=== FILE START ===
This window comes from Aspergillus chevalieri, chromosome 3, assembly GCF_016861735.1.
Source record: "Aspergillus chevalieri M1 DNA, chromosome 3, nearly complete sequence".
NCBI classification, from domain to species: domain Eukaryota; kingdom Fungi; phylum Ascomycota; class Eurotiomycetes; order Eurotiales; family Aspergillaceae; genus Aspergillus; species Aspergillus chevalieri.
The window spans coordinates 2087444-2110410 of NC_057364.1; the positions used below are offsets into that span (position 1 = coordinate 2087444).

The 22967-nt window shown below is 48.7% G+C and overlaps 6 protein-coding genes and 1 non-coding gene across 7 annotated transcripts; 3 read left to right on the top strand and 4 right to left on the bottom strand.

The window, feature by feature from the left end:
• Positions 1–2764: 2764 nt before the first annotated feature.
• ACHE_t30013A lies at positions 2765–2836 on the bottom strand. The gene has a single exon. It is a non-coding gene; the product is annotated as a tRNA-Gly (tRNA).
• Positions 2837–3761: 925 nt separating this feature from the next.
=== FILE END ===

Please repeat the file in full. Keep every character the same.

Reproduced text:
This window comes from Aspergillus chevalieri, chromosome 3, assembly GCF_016861735.1.
Source record: "Aspergillus chevalieri M1 DNA, chromosome 3, nearly complete sequence".
NCBI classification, from domain to species: domain Eukaryota; kingdom Fungi; phylum Ascomycota; class Eurotiomycetes; order Eurotiales; family Aspergillaceae; genus Aspergillus; species Aspergillus chevalieri.
The window spans coordinates 2087444-2110410 of NC_057364.1; the positions used below are offsets into that span (position 1 = coordinate 2087444).

The 22967-nt window shown below is 48.7% G+C and overlaps 6 protein-coding genes and 1 non-coding gene across 7 annotated transcripts; 3 read left to right on the top strand and 4 right to left on the bottom strand.

The window, feature by feature from the left end:
• Positions 1–2764: 2764 nt before the first annotated feature.
• ACHE_t30013A lies at positions 2765–2836 on the bottom strand. The gene has a single exon. It is a non-coding gene; the product is annotated as a tRNA-Gly (tRNA).
• Positions 2837–3761: 925 nt separating this feature from the next.